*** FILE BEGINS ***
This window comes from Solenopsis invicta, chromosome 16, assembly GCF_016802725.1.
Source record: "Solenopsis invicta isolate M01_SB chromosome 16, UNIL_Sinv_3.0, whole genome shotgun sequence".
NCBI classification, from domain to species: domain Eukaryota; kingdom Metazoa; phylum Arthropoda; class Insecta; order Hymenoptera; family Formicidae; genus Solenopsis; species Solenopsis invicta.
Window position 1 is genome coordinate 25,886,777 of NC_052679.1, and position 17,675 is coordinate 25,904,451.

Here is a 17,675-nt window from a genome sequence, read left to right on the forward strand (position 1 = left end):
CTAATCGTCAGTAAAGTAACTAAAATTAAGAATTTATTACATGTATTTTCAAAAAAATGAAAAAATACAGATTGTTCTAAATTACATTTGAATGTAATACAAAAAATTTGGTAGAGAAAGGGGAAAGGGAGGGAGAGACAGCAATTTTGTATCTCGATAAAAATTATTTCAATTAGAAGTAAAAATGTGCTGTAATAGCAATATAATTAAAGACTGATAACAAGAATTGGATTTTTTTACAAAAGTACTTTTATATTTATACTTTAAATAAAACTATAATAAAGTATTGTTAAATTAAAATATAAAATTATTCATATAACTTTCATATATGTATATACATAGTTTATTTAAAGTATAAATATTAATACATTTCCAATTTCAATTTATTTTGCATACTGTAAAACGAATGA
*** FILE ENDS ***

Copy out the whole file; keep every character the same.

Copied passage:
This window comes from Solenopsis invicta, chromosome 16, assembly GCF_016802725.1.
Source record: "Solenopsis invicta isolate M01_SB chromosome 16, UNIL_Sinv_3.0, whole genome shotgun sequence".
NCBI classification, from domain to species: domain Eukaryota; kingdom Metazoa; phylum Arthropoda; class Insecta; order Hymenoptera; family Formicidae; genus Solenopsis; species Solenopsis invicta.
Window position 1 is genome coordinate 25,886,777 of NC_052679.1, and position 17,675 is coordinate 25,904,451.

Here is a 17,675-nt window from a genome sequence, read left to right on the forward strand (position 1 = left end):
CTAATCGTCAGTAAAGTAACTAAAATTAAGAATTTATTACATGTATTTTCAAAAAAATGAAAAAATACAGATTGTTCTAAATTACATTTGAATGTAATACAAAAAATTTGGTAGAGAAAGGGGAAAGGGAGGGAGAGACAGCAATTTTGTATCTCGATAAAAATTATTTCAATTAGAAGTAAAAATGTGCTGTAATAGCAATATAATTAAAGACTGATAACAAGAATTGGATTTTTTTACAAAAGTACTTTTATATTTATACTTTAAATAAAACTATAATAAAGTATTGTTAAATTAAAATATAAAATTATTCATATAACTTTCATATATGTATATACATAGTTTATTTAAAGTATAAATATTAATACATTTCCAATTTCAATTTATTTTGCATACTGTAAAACGAATGA